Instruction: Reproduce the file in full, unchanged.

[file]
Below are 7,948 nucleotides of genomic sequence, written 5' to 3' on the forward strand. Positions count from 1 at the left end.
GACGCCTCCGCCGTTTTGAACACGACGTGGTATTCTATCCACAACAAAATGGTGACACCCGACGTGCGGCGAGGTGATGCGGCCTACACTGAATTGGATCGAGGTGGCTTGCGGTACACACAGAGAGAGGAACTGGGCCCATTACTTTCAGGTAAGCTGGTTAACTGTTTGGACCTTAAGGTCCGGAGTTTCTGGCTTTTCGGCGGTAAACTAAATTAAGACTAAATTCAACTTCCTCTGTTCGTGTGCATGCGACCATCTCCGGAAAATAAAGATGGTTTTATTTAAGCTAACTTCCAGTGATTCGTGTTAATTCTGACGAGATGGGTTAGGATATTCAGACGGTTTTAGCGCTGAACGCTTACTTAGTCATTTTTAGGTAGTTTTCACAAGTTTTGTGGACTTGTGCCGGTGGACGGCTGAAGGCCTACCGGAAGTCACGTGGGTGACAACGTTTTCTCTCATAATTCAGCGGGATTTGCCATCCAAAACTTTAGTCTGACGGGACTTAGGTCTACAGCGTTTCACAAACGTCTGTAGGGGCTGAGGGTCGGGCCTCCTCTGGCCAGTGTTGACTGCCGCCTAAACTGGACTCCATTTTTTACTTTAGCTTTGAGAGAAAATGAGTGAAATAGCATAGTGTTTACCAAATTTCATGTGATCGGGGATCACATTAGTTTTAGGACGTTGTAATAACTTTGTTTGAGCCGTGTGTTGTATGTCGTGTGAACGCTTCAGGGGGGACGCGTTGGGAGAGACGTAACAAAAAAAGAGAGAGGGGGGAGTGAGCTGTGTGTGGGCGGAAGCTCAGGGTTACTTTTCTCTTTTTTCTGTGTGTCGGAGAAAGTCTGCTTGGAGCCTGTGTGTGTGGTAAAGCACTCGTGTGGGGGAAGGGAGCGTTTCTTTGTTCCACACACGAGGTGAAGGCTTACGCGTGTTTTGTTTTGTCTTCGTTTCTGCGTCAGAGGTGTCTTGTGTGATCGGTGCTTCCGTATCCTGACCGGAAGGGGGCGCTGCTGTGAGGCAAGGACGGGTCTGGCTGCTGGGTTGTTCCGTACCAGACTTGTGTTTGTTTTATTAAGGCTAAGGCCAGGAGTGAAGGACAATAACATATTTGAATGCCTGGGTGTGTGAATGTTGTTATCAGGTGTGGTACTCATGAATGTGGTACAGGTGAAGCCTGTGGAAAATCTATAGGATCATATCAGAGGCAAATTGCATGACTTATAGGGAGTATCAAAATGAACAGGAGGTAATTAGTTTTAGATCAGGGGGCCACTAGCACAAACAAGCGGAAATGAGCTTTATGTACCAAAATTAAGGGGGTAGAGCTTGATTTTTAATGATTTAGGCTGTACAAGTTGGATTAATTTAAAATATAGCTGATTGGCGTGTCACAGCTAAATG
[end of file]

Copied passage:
Below are 7,948 nucleotides of genomic sequence, written 5' to 3' on the forward strand. Positions count from 1 at the left end.
GACGCCTCCGCCGTTTTGAACACGACGTGGTATTCTATCCACAACAAAATGGTGACACCCGACGTGCGGCGAGGTGATGCGGCCTACACTGAATTGGATCGAGGTGGCTTGCGGTACACACAGAGAGAGGAACTGGGCCCATTACTTTCAGGTAAGCTGGTTAACTGTTTGGACCTTAAGGTCCGGAGTTTCTGGCTTTTCGGCGGTAAACTAAATTAAGACTAAATTCAACTTCCTCTGTTCGTGTGCATGCGACCATCTCCGGAAAATAAAGATGGTTTTATTTAAGCTAACTTCCAGTGATTCGTGTTAATTCTGACGAGATGGGTTAGGATATTCAGACGGTTTTAGCGCTGAACGCTTACTTAGTCATTTTTAGGTAGTTTTCACAAGTTTTGTGGACTTGTGCCGGTGGACGGCTGAAGGCCTACCGGAAGTCACGTGGGTGACAACGTTTTCTCTCATAATTCAGCGGGATTTGCCATCCAAAACTTTAGTCTGACGGGACTTAGGTCTACAGCGTTTCACAAACGTCTGTAGGGGCTGAGGGTCGGGCCTCCTCTGGCCAGTGTTGACTGCCGCCTAAACTGGACTCCATTTTTTACTTTAGCTTTGAGAGAAAATGAGTGAAATAGCATAGTGTTTACCAAATTTCATGTGATCGGGGATCACATTAGTTTTAGGACGTTGTAATAACTTTGTTTGAGCCGTGTGTTGTATGTCGTGTGAACGCTTCAGGGGGGACGCGTTGGGAGAGACGTAACAAAAAAAGAGAGAGGGGGGAGTGAGCTGTGTGTGGGCGGAAGCTCAGGGTTACTTTTCTCTTTTTTCTGTGTGTCGGAGAAAGTCTGCTTGGAGCCTGTGTGTGTGGTAAAGCACTCGTGTGGGGGAAGGGAGCGTTTCTTTGTTCCACACACGAGGTGAAGGCTTACGCGTGTTTTGTTTTGTCTTCGTTTCTGCGTCAGAGGTGTCTTGTGTGATCGGTGCTTCCGTATCCTGACCGGAAGGGGGCGCTGCTGTGAGGCAAGGACGGGTCTGGCTGCTGGGTTGTTCCGTACCAGACTTGTGTTTGTTTTATTAAGGCTAAGGCCAGGAGTGAAGGACAATAACATATTTGAATGCCTGGGTGTGTGAATGTTGTTATCAGGTGTGGTACTCATGAATGTGGTACAGGTGAAGCCTGTGGAAAATCTATAGGATCATATCAGAGGCAAATTGCATGACTTATAGGGAGTATCAAAATGAACAGGAGGTAATTAGTTTTAGATCAGGGGGCCACTAGCACAAACAAGCGGAAATGAGCTTTATGTACCAAAATTAAGGGGGTAGAGCTTGATTTTTAATGATTTAGGCTGTACAAGTTGGATTAATTTAAAATATAGCTGATTGGCGTGTCACAGCTAAATG